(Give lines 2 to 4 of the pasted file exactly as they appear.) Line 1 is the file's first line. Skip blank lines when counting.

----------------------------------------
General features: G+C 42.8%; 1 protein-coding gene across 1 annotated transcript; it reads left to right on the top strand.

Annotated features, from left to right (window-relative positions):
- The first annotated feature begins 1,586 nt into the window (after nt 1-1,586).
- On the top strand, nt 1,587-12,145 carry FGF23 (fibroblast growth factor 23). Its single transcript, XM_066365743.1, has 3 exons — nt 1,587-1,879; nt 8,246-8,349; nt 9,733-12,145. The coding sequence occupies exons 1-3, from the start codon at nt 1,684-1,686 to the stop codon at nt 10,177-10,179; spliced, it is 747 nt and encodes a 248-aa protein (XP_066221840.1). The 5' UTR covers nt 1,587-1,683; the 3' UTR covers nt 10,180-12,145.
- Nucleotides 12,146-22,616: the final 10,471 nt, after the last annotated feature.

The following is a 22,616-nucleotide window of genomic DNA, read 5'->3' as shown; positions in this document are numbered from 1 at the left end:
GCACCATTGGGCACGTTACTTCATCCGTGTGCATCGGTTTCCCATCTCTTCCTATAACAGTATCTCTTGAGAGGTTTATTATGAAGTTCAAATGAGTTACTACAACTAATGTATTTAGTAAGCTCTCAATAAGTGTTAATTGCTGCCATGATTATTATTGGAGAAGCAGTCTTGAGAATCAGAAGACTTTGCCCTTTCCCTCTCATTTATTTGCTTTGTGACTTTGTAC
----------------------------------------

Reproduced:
Annotated features, from left to right (window-relative positions):
- The first annotated feature begins 1,586 nt into the window (after nt 1-1,586).
- On the top strand, nt 1,587-12,145 carry FGF23 (fibroblast growth factor 23). Its single transcript, XM_066365743.1, has 3 exons — nt 1,587-1,879; nt 8,246-8,349; nt 9,733-12,145. The coding sequence occupies exons 1-3, from the start codon at nt 1,684-1,686 to the stop codon at nt 10,177-10,179; spliced, it is 747 nt and encodes a 248-aa protein (XP_066221840.1). The 5' UTR covers nt 1,587-1,683; the 3' UTR covers nt 10,180-12,145.